three years, and a new year for hope

by kittery

transitioning away from the hideous orange

transitioning away from the hideous orange

It has been precisely three years since I became a homeowner. In those three years, I have gotten married, waited impatiently to hold my newborn nephew for the first time, moved away from my home with the essentials (kitten and laptop) in hand, leaving house and husband behind to care for my grandmother in her last days, buried my grandmother, put my cat to sleep, been struck with a mystery illness that landed me in the ER half a dozen times, tasted butterbeer at the Wizarding World of Harry Potter, hand fed and patted a wild chipmunk, discovered the local farmers’ market, and fallen in love with yoga. It’s been a strange three years. Precisely at this moment three years ago, I was just finishing painting over the horrible pumpkin soup orange in the living room with a light blue-grey as I waited for my then-fiancé to arrive with the first load of boxes.

As we waited to ring in 2015, a friend and I were texting and she said, “God I hope this year is better than 2014 was.” A simple sentiment I’m sure many other people share, but it really struck me in that moment: we are so lucky we can’t see what’s coming. The next day while talking to my husband, I said, “can you imagine? If this year is even worse than the last couple we’ve had…God help us. If I knew what was coming, I’d never get out of bed.” Had I known I was going to get a call some morning in April, knowing from the very beginning it was going to result in me sobbing as I cradled my dying cat in my arms while my husband sat next to me, tears streaming down his face, waiting for me to nod and say “okay,” I would have thrown my phone in the river. Had I known from the very beginning that when I walked into my grandmother’s house at midnight that Memorial Day weekend that it would be the last time I’d ever see her truly herself, I probably couldn’t have enjoyed it.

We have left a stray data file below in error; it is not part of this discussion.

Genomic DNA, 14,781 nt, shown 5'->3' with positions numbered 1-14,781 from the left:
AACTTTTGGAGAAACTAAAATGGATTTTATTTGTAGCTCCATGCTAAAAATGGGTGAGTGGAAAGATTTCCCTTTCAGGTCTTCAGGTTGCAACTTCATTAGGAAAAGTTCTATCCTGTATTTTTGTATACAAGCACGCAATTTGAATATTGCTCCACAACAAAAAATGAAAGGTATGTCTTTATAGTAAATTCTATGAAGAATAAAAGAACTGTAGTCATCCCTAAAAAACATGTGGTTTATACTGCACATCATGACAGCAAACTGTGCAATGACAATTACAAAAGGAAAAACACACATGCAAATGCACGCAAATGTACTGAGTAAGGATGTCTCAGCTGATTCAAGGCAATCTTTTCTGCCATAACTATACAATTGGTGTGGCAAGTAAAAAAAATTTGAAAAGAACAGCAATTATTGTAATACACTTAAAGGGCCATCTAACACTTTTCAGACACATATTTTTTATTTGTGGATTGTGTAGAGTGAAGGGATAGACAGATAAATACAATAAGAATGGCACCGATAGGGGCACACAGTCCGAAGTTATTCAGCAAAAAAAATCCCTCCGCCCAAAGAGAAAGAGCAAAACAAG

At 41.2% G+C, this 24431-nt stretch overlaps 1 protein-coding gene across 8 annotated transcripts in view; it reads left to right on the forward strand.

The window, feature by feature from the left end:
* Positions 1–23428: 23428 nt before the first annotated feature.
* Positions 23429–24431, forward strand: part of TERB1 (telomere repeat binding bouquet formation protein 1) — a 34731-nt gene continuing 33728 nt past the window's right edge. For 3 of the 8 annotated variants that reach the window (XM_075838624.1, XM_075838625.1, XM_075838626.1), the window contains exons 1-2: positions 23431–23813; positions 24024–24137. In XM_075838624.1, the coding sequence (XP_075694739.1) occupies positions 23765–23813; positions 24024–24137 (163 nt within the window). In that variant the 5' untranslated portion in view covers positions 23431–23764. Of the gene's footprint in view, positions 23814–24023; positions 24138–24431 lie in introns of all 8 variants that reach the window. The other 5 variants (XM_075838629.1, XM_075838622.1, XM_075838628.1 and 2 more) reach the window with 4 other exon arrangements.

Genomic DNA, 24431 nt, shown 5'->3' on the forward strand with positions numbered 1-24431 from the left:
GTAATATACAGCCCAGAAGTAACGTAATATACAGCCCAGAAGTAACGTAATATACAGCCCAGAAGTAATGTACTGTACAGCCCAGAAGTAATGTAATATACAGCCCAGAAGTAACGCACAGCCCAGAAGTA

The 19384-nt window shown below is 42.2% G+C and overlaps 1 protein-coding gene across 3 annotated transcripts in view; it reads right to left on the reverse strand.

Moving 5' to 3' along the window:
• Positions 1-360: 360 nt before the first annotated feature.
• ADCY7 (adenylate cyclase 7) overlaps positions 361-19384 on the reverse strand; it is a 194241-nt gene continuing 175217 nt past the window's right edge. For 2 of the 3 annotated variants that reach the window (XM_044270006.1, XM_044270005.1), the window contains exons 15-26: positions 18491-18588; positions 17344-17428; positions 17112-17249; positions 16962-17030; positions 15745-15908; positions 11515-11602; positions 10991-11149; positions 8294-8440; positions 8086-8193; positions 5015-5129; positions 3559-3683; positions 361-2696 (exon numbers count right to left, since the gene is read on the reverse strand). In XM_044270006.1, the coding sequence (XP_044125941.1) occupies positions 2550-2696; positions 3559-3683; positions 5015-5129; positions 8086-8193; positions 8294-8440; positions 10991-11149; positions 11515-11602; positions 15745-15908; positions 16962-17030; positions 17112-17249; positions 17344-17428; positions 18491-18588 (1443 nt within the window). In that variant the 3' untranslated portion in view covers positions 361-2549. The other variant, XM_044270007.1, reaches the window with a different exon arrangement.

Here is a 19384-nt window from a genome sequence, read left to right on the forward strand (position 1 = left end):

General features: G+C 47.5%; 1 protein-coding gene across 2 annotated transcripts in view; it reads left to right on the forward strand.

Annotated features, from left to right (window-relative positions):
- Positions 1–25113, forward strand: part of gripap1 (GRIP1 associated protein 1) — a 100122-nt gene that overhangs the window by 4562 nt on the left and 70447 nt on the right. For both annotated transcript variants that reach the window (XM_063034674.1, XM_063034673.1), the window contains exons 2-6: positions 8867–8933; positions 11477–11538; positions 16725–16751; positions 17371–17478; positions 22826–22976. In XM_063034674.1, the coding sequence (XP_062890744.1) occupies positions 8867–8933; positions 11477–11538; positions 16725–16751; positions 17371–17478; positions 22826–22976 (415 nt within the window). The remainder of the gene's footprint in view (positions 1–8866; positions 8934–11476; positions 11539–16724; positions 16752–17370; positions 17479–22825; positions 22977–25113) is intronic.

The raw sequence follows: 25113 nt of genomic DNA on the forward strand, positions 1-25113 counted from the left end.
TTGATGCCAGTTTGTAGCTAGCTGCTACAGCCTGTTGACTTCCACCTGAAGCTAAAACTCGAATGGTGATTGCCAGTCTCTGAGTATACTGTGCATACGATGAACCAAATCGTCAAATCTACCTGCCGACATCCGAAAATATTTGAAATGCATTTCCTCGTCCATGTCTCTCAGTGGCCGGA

I remember, in the weeks leading up to her death, Grandma would say, “oh. I hoped when I woke up that today would be a good day. Instead it’s another lousy day.” I didn’t know what to say when she said that. I didn’t have the heart to tell her I thought all her good days were behind her. That’s an awful realization and I never blamed her for not being realistic. She needed the hope. Three years ago, as I was painting our brand living room, I had hopes our home (and our lives) would look very different three years down the line. Different in the good way, not, mattress and box spring on the floor, because the old, crappy bed frame we had broke and we still haven’t replaced it, or front door still unpainted, or hole in kitchen ceiling due to leaking pipe issues different… They say ignorance is bliss, and they’re right. Without it, hope can’t exist.
To three more years of home-owning, and 2015 – the Year of Hope.